Aspirin Can Save Lives After Stroke

Experts recommend giving two tablets within 48 hours

MONDAY, July 8, 2002 (HealthDayNews) -- Once again, plain old aspirin comes up a winner as a treatment for a serious cardiovascular problem.

This time, the problem is ischemic stroke, the kind that happens when a clot blocks a brain artery; a stroke can also happen when an artery tears open. After an exhaustive search of the medical literature, a joint committee of the American Academy of Neurology and the American Stroke Association concludes one or two aspirin tablets given in the first 48 hours after a stroke occurs can save lives and reduce lasting damage.

"Based on our review, we do agree that aspirin given in acute stroke has a benefit for stroke patients," says Dr. Bruce Coull, head of the neurology department at the Arizona Health Science Center, who chaired the joint committee. "The benefit is slight, but nonetheless there. To rescue one person, we need to treat 100 individuals."

Aspirin is known to reduce clot formation by preventing blood platelets from clumping together. The committee could not find enough evidence to make a recommendation about anti-platelet drugs.

It's important to note the information is aimed at doctors, not the general public, says Dr. Larry Goldstein, director of the Stroke Center at Duke University Medical Center, who helped prepare a report appearing both in tomorrow's issue of Neurology and the July issue of Stroke.

"There is no data showing that taking aspirin at home if someone is having a stroke will do any good," Goldstein says. "It might do harm if the person is having a bleeding stroke rather than a thrombolytic stroke."

The beneficial effects of aspirin are obviously not overwhelming, Goldstein says. "The benefit is small, but the cost of the drug is also small, so it can benefit a lot of patients."

It took a lot of reading and winnowing of the scientific literature to come up with the joint statement, Goldstein says. "It was developed over a period of about two years, and involved a very systematic approach to the literature addressing this question."

The question of what, if any, drug could help in the hours after a stroke "has been a matter of ongoing concern," he says. "There has been considerable uncertainty about what anticoagulants or anti-thrombotics should be used."

The people making the report started with 2,000 articles that were potentially useful, Goldstein says. Just 310 of those met the criteria for usefulness "and only 10 made the final cut," he says. "So you can see why there has been such concern about the scientific evidence."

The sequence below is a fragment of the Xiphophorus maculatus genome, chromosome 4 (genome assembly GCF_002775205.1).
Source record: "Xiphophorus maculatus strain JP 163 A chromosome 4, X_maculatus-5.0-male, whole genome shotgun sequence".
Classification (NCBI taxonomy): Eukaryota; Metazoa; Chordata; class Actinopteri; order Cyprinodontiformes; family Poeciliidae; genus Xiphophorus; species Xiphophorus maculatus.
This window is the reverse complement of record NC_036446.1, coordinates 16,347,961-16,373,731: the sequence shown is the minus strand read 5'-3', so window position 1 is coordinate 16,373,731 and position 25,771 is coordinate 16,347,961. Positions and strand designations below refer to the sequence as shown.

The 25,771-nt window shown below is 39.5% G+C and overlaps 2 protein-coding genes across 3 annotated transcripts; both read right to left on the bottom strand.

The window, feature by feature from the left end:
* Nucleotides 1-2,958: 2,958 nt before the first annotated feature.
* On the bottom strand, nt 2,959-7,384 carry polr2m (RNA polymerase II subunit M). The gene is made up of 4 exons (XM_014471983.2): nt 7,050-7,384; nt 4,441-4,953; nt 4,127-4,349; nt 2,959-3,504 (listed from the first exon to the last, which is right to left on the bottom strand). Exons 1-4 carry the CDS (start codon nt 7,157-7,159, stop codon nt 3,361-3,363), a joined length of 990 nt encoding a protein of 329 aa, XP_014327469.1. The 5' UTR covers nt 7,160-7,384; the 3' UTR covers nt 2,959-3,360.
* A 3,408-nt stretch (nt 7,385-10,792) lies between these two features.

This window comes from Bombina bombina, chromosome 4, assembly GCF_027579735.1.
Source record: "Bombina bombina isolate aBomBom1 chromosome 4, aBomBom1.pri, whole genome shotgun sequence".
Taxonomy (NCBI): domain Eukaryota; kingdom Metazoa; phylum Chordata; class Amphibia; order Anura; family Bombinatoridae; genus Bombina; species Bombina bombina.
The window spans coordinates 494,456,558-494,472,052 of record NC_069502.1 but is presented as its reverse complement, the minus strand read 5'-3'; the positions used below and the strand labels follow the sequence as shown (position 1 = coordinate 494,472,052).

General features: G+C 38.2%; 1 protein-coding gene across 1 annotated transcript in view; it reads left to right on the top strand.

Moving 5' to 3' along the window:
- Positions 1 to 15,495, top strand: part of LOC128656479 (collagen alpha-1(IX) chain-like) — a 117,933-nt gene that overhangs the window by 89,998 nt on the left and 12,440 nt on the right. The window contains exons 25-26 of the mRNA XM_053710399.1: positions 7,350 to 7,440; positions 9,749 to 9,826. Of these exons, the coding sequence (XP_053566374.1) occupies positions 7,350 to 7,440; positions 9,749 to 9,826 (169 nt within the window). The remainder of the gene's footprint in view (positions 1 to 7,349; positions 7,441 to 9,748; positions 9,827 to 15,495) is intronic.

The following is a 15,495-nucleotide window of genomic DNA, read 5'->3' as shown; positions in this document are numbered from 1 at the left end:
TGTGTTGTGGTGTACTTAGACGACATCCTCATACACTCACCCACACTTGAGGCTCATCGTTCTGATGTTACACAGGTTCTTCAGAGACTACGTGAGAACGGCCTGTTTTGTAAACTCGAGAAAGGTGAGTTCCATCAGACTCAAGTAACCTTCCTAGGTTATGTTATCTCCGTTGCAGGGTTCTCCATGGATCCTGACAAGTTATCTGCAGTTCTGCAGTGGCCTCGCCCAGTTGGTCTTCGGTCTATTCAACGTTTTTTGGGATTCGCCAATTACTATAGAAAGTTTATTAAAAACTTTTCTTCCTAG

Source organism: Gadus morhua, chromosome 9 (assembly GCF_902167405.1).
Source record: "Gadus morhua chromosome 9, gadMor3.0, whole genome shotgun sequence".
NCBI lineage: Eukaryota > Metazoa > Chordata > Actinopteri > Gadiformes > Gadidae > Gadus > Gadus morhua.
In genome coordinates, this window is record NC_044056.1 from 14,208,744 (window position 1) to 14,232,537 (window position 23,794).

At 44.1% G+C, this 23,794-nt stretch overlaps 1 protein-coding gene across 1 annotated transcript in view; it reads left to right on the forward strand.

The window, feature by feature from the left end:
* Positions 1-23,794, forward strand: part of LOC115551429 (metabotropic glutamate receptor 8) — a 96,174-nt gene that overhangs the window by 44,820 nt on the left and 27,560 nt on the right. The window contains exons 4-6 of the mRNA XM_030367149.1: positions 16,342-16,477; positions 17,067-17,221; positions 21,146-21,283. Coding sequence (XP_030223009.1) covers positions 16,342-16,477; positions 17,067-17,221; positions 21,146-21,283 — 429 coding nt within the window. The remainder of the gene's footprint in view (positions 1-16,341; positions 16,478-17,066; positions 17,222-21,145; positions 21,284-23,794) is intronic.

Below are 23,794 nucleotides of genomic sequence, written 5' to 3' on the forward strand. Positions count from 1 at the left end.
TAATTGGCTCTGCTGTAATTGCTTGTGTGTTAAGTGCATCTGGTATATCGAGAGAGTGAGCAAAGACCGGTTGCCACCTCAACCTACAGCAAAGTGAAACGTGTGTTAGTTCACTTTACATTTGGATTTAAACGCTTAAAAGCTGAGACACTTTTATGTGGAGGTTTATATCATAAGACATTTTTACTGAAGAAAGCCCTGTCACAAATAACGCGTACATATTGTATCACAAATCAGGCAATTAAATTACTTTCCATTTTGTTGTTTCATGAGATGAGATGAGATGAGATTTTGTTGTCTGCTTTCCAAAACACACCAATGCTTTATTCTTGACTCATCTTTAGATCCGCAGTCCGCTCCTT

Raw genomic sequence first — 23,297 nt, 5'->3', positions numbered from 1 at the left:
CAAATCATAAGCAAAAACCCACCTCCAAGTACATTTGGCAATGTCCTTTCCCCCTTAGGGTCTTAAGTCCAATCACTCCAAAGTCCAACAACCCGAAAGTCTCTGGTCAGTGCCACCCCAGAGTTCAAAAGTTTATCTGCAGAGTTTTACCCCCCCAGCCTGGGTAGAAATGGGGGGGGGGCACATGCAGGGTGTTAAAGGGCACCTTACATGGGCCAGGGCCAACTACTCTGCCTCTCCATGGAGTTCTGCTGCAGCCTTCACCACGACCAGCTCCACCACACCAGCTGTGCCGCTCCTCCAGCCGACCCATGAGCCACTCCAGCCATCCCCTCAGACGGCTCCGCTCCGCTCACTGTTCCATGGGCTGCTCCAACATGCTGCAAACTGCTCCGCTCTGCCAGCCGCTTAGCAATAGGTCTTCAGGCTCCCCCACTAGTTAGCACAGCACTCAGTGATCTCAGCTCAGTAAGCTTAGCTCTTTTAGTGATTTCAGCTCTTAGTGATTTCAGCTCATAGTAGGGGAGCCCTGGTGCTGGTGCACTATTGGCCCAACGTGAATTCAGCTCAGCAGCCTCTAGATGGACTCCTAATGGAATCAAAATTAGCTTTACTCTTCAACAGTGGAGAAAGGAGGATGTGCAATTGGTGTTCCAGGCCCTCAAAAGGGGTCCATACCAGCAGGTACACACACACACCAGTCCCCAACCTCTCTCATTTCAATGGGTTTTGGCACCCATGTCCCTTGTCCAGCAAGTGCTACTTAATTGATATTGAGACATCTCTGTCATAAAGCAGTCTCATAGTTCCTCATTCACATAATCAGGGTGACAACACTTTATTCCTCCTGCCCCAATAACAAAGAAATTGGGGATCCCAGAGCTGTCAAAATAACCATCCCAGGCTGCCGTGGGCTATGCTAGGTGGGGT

"These results emphasize the importance of reviewing all the evidence to develop practice guidelines," Coull says. "Despite decades of use and physiologic reasons for its use, there were surprisingly few randomized trials that addressed the effects of using heparin and other anticoagulants within a few hours of the onset of symptoms."

Heparin was another winner in the survey. While aspirin prevents the formation of artery-blocking clots by preventing the clumping together of blood platelets, heparin slows the process of clotting by a different mechanism. However, the recommendation about heparin was much more limited.

An injection of heparin seems to prevent the recurrence of stroke, but that benefit must be balanced against the risk of a hemorrhage, so the committee is not recommending it for that purpose. However, heparin does seem to prevent deep vein thrombosis, the formation of clots that block veins, especially in the legs, that can be fatal, the committee says, so its use should be considered for some patients.

The heparin recommendation might settle a debate that has been going on for years, Coull says. "Heparin has been extremely controversial, and doctors have had arguments about it constantly," he says. "In our review, it was surprising how little data was available to support these arguments."

The importance of the study is that it was done at all, Goldstein says.

"It does provide evidence-based statements about what we currently know about the use of these drugs," he says. It's hoped that some ongoing studies will give more evidence about the best drugs to use for emergency treatment of strokes, he says.

What To Do

To learn more about stroke, turn to the American Stroke Association or the National Institute of Neurological Disorders and Stroke.

The American Heart Association recommends aspirin to prevent strokes and heart attacks.

SOURCES: Larry Goldstein, M.D., director, stroke center, Duke University Medical Center, Durham, N.C.; Bruce Coull, M.D., chairman, Department of Neurology, University of Arizona Health Science Center, Tucson; July 9, 2002, Stroke; July 9, 2002, Neurology
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